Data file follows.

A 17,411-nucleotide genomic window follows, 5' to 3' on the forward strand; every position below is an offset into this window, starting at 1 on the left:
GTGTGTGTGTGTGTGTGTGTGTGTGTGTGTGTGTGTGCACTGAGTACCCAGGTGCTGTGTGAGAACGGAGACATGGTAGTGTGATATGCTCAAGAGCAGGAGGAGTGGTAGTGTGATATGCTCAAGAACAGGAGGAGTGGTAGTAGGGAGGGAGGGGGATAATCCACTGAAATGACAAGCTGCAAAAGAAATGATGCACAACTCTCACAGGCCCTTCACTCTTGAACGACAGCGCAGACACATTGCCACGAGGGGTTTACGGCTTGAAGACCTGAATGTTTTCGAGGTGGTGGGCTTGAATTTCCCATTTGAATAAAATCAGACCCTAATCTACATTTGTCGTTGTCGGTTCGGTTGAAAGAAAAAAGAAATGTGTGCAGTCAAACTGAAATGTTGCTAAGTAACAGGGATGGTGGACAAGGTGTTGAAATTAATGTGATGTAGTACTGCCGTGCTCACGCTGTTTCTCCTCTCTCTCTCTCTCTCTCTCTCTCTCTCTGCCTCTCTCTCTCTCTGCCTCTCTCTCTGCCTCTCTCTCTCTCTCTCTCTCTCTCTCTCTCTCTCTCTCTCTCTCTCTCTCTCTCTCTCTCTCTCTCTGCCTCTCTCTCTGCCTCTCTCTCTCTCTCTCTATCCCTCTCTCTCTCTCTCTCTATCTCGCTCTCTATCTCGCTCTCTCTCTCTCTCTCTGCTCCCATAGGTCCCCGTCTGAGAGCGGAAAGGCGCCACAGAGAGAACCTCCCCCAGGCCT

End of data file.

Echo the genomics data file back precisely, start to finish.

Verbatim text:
A 17,411-nucleotide genomic window follows, 5' to 3' on the forward strand; every position below is an offset into this window, starting at 1 on the left:
GTGTGTGTGTGTGTGTGTGTGTGTGTGTGTGTGTGTGCACTGAGTACCCAGGTGCTGTGTGAGAACGGAGACATGGTAGTGTGATATGCTCAAGAGCAGGAGGAGTGGTAGTGTGATATGCTCAAGAACAGGAGGAGTGGTAGTAGGGAGGGAGGGGGATAATCCACTGAAATGACAAGCTGCAAAAGAAATGATGCACAACTCTCACAGGCCCTTCACTCTTGAACGACAGCGCAGACACATTGCCACGAGGGGTTTACGGCTTGAAGACCTGAATGTTTTCGAGGTGGTGGGCTTGAATTTCCCATTTGAATAAAATCAGACCCTAATCTACATTTGTCGTTGTCGGTTCGGTTGAAAGAAAAAAGAAATGTGTGCAGTCAAACTGAAATGTTGCTAAGTAACAGGGATGGTGGACAAGGTGTTGAAATTAATGTGATGTAGTACTGCCGTGCTCACGCTGTTTCTCCTCTCTCTCTCTCTCTCTCTCTCTCTCTCTGCCTCTCTCTCTCTCTGCCTCTCTCTCTGCCTCTCTCTCTCTCTCTCTCTCTCTCTCTCTCTCTCTCTCTCTCTCTCTCTCTCTCTCTCTCTCTCTCTGCCTCTCTCTCTGCCTCTCTCTCTCTCTCTCTATCCCTCTCTCTCTCTCTCTCTATCTCGCTCTCTATCTCGCTCTCTCTCTCTCTCTCTGCTCCCATAGGTCCCCGTCTGAGAGCGGAAAGGCGCCACAGAGAGAACCTCCCCCAGGCCT